Top 15 Tragically Hip Songs
Canada will be closed tomorrow in observance of a national treasure. That’s the fate-forced final date of the Man Machine Poem tour—a trans-Canadian series of concert dates launched by the Tragically Hip at the start of the summer. We're honoring their history by counting down their Top 15 Songs.
Fans of the revered rock band were staggered by the news back in May that the band’s 52-year-old singer-songwriter Gord Downie was diagnosed with a glioblastoma multiforme, a terminal form of brain cancer.
With that announcement, Downie and company -- guitarists Rob Baker and Paul Langlois, bassist Gord Sinclair and drummer Johnny Fay -- blew minds even further with the promise they would “dig deep” and do another tour. “This feels like the right thing to do now, for Gord, and for all of us,” their message read.
The Hip, as they’re known colloquially, conclude their epic, Herculean tour in their Kingston, Ontario hometown Saturday (Aug. 20), and all signs at the moment point to it being their last. The concert (dubbed “The Tragically Hip: A National Celebration”) will broadcast across the country on the Canadian Broadcasting Company (CBC) and streams region-free over the Internet for all points beyond.
With Downie serving as its lightning rod—equal parts history teacher, sherpa, sage, activist, poet laureate and ranting interpretive dancer— it is perplexing to attempt to explain how success eluded the quintet in the States. Simply put, they’re one of the best bands that most Americans, nay, the world, have never heard.
To celebrate the Hip’s 30-plus-year career, we've compiled the band's cream of their proverbial artistic crops, but it was difficult to narrow it down to just 15 songs. There were too many “honorable mentions” to name here, so we tip our feather-clad fedora to the entire catalog, especially "38 Years Old," "Emperor Penguin," "The Lookahead,” “You’re Everywhere,” and the epic, nine-minute opus “The Depression Suite.”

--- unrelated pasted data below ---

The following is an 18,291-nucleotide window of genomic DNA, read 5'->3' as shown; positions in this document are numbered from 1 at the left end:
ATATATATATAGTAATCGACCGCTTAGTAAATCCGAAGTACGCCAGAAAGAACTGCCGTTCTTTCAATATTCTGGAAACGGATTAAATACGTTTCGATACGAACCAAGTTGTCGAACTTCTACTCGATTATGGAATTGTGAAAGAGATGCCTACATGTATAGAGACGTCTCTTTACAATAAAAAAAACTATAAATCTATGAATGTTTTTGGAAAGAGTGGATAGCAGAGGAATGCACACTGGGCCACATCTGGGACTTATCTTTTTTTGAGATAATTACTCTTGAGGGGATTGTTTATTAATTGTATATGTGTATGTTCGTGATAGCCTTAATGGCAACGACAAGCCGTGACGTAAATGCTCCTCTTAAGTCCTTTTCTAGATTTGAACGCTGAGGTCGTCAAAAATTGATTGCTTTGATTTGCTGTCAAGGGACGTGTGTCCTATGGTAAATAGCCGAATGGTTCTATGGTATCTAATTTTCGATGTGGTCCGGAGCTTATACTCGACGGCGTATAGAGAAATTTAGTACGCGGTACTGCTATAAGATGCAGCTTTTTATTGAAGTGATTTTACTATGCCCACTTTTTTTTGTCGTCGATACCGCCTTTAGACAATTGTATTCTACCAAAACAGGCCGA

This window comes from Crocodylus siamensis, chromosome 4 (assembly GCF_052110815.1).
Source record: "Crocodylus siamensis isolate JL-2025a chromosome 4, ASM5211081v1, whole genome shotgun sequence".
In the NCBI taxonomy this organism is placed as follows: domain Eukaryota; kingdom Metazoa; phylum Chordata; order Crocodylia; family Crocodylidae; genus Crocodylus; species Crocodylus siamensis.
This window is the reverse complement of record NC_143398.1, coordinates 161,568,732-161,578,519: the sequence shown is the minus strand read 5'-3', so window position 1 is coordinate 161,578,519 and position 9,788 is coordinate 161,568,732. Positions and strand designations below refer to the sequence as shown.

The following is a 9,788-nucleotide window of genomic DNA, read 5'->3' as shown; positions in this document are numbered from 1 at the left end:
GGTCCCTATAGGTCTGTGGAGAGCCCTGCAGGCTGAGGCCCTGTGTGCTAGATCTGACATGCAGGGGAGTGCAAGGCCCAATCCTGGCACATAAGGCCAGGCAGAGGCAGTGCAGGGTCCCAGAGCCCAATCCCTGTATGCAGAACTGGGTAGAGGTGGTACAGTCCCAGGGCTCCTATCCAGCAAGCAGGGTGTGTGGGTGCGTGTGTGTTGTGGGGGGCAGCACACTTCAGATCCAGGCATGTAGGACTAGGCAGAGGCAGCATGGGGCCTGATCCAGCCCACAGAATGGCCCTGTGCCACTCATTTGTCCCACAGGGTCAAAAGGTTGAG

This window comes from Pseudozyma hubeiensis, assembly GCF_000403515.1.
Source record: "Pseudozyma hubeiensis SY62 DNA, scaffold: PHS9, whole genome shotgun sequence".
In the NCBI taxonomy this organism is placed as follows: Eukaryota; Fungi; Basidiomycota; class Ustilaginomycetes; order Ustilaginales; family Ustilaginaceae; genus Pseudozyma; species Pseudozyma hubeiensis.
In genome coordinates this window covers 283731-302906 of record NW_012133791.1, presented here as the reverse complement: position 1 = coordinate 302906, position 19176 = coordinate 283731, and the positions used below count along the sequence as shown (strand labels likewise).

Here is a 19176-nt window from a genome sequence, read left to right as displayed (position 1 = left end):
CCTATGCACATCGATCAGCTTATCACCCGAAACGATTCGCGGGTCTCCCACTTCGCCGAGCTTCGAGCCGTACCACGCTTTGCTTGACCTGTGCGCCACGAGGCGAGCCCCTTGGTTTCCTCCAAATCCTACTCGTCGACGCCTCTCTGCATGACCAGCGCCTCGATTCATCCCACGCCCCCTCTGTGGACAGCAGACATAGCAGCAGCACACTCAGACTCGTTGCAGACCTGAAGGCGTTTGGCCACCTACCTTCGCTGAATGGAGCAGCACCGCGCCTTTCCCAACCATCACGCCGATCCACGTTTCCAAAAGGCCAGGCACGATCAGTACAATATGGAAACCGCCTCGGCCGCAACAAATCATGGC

We begin our list of the Top 15 Tragically Hip Songs with Now for Plan A's leadoff track. It brings all of the Hip’s essential qualities squarely into focus: dark, gritty guitars and a lumbering bass riff underpinned by Downie’s especially introspective lyrics. On the heels of finding out his wife Laura Leigh Usher had breast cancer, Downie acknowledged Plan A as a “cancer album” in CBC interviews, a means for him to process all that they went through during that time. Little could he have predicted…
The Hip’s 2016 album takes on eerie connotations, despite being done and dusted before Downie’s diagnosis. The lead single begins, “Just give me the news,” setting the table for dark, ethereal and organic ruminations on mortality. Experimental flair that recalls Radiohead and production by Kevin Drew (Broken Social Scene) bring forth a still-vibrant band. The whole of Man Machine Poem is haunting, stark and melodic.